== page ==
It has been a couple of weeks since my last post, and the more I consider why I go for awhile with long absences on this blog the more I come to the realization that much of my writing is influenced by fear. Sometimes I begin to think that there is not much going on of any significance in my world that I should write about or reflect on, sometimes I think that there is someone out there who can better articulate the thoughts and feelings I am dealing with and that the best thing for me to do would be to find that person and listen to them process this world rather than let me stumble and ramble on trying to get my point across. During these times I also believe that other writers do not experience this struggle, that for them writing is of no consequence and it seeps from them naturally so as to not put forth much effort.
I am thankful that I am not the only one to experience this anxiety, to struggle with what it means to write and how to articulate the human experience. I was reading through Seeds of Hope: A Henri Nouwen Reader, and found this quote by Nouwen, who is one of my favorite writers and has been a spiritual guide for a couple of years now. He writes:
“Writing, however, is often the source of great pain and anxiety. It is remarkable how hard it is for students to sit down quietly and trust their own creativity. There seems to be a deep-seated resistance to writing. I have experienced this resistance myself over and over again. Even after many years of writing, I experience real fear when I face the empty page. Why am I so afraid? Sometimes I have an imaginary reader in mind who is looking over my shoulder and rejecting every word I write down. Sometimes I am overwhelmed by the countless books and articles that already have been written and I cannot imagine that I have anything to say that hasn’t already been said better by someone else. Sometimes it seems that every sentence fails to express what I really want to say and that written words simply cannot hold what goes on in my mind and heart. So there are many fears and not seldom they paralyze me and make me delay or even abandon my writing plans.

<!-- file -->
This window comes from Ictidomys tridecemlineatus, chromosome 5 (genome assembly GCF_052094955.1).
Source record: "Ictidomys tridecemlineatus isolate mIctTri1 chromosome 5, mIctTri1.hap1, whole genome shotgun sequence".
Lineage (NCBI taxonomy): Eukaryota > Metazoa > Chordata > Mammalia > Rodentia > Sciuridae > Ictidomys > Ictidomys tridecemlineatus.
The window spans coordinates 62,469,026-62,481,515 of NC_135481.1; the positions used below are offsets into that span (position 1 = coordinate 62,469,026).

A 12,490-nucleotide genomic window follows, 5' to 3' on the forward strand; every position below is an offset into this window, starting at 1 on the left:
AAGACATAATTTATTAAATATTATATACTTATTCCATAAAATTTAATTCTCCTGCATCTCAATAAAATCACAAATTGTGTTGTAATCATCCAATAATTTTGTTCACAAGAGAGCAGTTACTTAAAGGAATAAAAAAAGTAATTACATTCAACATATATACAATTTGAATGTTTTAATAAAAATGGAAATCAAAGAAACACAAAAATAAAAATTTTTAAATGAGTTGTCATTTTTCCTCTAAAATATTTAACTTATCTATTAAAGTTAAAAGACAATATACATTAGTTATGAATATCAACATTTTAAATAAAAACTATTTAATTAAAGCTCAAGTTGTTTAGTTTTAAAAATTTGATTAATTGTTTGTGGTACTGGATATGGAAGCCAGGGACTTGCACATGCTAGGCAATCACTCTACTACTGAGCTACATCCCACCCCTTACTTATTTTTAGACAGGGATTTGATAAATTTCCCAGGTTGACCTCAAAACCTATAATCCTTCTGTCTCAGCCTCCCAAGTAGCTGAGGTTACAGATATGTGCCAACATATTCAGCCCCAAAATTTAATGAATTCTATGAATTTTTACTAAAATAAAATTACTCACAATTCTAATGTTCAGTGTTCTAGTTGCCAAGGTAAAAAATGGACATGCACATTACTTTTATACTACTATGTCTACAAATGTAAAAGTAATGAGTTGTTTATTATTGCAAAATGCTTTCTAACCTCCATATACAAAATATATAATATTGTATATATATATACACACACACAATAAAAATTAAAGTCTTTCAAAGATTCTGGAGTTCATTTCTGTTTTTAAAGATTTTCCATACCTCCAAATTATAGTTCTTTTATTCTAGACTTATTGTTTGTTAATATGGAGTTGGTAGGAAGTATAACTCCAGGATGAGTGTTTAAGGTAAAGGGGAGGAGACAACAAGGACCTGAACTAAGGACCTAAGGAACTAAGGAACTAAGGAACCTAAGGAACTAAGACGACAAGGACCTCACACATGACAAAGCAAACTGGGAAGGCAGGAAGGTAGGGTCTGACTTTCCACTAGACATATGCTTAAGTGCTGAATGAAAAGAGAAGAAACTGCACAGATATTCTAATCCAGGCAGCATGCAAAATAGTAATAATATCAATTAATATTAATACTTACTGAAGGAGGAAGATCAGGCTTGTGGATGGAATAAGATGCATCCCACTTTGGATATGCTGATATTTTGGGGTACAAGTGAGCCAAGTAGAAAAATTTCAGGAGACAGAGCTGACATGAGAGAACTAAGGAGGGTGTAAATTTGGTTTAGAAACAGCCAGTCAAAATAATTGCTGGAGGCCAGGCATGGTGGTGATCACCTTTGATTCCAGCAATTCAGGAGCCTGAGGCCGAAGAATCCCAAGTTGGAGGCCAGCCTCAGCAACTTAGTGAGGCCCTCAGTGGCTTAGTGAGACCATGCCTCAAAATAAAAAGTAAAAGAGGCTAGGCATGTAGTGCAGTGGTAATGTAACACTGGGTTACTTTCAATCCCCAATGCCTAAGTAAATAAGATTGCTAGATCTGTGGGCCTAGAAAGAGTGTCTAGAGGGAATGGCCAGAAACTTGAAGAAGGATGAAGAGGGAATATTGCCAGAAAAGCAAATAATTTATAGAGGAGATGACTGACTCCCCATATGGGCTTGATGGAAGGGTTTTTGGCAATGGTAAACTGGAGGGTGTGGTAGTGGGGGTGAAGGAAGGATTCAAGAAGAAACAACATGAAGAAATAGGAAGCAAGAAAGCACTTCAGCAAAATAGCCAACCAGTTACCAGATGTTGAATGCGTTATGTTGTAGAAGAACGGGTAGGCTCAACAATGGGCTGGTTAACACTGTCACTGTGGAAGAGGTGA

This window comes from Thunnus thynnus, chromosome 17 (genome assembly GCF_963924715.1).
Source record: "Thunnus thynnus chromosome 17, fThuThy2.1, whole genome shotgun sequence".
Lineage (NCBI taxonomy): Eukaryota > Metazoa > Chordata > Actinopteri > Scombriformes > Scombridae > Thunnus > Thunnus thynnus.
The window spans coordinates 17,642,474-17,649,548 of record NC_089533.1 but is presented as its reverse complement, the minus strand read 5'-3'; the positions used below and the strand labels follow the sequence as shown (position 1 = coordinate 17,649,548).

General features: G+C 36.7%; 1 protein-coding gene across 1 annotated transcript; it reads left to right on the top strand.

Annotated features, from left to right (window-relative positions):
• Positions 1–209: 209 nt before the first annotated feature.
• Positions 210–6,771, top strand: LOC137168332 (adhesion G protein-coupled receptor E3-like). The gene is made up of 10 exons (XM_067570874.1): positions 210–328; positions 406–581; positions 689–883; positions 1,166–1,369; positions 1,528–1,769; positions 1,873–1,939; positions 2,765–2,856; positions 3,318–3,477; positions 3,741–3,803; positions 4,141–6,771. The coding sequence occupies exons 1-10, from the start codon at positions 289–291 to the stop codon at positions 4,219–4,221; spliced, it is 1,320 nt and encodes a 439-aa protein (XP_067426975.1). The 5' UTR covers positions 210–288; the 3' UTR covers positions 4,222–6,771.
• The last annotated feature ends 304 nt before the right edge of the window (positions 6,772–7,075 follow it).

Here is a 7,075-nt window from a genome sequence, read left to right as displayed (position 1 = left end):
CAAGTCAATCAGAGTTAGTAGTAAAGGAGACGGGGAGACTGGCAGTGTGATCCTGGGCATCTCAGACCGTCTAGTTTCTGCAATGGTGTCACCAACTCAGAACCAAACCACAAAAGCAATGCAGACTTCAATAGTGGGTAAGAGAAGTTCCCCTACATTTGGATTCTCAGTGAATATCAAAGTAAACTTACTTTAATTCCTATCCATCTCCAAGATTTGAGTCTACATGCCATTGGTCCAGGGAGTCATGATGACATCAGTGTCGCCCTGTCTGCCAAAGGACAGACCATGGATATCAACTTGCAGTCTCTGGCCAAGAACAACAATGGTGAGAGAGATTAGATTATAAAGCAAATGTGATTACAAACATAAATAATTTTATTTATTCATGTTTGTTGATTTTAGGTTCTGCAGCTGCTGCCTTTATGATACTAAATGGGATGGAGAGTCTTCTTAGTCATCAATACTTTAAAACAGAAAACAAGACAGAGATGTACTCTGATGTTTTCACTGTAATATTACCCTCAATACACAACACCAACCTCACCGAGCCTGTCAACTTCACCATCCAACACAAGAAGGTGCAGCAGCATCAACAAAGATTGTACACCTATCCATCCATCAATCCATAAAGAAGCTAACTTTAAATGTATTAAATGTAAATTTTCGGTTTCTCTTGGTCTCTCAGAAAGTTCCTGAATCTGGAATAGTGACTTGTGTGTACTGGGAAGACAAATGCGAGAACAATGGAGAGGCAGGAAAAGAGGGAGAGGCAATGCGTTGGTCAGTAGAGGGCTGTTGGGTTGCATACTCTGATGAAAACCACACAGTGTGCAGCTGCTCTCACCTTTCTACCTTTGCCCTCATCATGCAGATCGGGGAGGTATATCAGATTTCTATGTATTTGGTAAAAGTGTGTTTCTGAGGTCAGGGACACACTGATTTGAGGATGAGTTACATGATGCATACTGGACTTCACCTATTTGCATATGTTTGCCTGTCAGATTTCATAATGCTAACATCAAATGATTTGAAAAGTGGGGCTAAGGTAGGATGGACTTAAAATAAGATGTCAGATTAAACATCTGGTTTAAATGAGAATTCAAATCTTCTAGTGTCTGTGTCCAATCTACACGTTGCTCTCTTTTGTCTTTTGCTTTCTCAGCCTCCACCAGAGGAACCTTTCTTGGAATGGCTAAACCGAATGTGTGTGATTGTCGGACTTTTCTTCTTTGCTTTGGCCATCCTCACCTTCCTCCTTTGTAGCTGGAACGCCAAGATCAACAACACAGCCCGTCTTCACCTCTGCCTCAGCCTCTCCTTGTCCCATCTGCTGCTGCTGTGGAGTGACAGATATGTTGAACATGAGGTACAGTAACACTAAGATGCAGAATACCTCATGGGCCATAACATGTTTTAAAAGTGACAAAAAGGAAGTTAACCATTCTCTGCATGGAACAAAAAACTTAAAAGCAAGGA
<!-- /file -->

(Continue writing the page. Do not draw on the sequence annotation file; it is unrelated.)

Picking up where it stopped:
And still, every time I overcome these fears and trust not only my own unique way of being in the world, but also my ability to give words to it, I experience a deep spiritual satisfaction. . . . What I am gradually discovering is that in the writing I come in touch with the Spirit of God within me and experience how I am led to new places.” (“Reflections on Theological Education”)
One of the things I am learning through writing is how much of a spiritual experience it has been for me. It is a struggle, and there is much pain and much fear that I experience amidst the process. Today I thank God for helping me and meeting me in these places, for the emptiness that I feel and also for the fulfillment that I receive in the writing. A paradox of course, but that is what faith is most of the time… a paradox.